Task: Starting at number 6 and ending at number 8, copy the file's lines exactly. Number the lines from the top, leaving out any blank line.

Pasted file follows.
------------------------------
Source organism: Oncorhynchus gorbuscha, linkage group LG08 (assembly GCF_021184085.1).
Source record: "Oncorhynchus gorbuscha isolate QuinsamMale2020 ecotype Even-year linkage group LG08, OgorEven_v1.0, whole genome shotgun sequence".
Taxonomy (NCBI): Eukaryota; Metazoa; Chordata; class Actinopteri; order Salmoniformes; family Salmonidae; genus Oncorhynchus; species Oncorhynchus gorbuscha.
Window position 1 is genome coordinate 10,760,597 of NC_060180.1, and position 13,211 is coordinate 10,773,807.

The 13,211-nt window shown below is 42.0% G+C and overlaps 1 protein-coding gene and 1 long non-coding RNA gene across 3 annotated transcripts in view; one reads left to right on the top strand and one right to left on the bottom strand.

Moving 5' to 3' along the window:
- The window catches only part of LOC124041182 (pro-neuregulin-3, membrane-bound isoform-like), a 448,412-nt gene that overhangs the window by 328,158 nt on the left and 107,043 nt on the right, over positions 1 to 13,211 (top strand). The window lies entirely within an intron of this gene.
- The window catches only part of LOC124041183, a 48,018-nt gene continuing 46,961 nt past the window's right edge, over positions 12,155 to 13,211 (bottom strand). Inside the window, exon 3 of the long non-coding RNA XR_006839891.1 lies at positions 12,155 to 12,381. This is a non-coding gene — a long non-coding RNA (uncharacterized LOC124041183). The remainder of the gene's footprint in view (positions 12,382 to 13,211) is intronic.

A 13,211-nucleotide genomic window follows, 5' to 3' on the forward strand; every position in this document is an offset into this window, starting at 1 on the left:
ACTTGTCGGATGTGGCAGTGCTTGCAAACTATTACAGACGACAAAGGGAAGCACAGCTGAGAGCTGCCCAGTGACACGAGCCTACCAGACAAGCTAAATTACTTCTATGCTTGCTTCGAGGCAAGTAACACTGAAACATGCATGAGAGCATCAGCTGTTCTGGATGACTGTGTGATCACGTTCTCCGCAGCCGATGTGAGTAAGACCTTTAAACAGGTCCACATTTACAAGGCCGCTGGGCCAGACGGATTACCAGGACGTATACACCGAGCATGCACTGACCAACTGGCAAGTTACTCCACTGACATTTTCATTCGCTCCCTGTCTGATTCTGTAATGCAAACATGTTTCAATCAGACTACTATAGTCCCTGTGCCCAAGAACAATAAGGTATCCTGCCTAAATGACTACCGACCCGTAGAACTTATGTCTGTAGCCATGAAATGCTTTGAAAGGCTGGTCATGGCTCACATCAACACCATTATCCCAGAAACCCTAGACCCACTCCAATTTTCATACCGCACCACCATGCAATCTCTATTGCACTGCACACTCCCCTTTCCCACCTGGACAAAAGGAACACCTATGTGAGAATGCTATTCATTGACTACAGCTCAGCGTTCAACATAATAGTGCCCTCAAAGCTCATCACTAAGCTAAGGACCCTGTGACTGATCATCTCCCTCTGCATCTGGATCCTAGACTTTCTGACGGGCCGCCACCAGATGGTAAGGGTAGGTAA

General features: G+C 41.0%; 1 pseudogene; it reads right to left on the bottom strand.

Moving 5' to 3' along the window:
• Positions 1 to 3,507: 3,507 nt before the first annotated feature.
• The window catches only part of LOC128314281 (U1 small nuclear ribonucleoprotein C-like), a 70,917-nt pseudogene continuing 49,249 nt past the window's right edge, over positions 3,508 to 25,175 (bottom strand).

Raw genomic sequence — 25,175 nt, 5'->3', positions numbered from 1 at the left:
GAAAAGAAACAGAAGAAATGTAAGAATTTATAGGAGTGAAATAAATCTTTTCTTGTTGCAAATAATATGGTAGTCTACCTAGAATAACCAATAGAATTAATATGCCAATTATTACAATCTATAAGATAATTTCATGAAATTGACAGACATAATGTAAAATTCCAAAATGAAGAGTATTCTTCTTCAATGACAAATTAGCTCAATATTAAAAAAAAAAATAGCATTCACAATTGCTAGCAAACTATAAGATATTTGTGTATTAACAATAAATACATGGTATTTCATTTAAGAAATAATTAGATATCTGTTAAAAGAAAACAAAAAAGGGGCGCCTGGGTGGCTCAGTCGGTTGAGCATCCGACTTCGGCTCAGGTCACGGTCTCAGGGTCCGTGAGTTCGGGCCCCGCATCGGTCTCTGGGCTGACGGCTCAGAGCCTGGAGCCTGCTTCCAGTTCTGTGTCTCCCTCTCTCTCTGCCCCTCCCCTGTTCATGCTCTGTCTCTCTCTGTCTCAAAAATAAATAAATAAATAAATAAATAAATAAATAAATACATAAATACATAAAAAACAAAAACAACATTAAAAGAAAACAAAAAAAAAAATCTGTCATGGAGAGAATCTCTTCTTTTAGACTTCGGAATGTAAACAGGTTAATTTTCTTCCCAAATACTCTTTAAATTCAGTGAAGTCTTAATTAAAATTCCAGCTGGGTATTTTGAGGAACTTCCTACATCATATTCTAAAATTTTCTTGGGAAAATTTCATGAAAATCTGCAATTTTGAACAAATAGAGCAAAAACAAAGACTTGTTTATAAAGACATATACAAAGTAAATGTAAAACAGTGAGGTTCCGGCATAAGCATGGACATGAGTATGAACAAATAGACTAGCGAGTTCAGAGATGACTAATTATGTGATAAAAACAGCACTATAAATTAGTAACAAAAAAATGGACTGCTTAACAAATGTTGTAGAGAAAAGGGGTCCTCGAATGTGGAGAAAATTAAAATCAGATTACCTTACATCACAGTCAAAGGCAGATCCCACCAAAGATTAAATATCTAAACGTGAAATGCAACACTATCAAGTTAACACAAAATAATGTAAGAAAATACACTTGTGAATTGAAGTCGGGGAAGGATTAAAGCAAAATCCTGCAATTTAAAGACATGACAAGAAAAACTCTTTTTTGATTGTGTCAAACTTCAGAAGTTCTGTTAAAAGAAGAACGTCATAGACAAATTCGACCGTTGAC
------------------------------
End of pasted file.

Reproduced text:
Moving 5' to 3' along the window:
- The window catches only part of LOC124041182 (pro-neuregulin-3, membrane-bound isoform-like), a 448,412-nt gene that overhangs the window by 328,158 nt on the left and 107,043 nt on the right, over positions 1 to 13,211 (top strand). The window lies entirely within an intron of this gene.
- The window catches only part of LOC124041183, a 48,018-nt gene continuing 46,961 nt past the window's right edge, over positions 12,155 to 13,211 (bottom strand). Inside the window, exon 3 of the long non-coding RNA XR_006839891.1 lies at positions 12,155 to 12,381. This is a non-coding gene — a long non-coding RNA (uncharacterized LOC124041183). The remainder of the gene's footprint in view (positions 12,382 to 13,211) is intronic.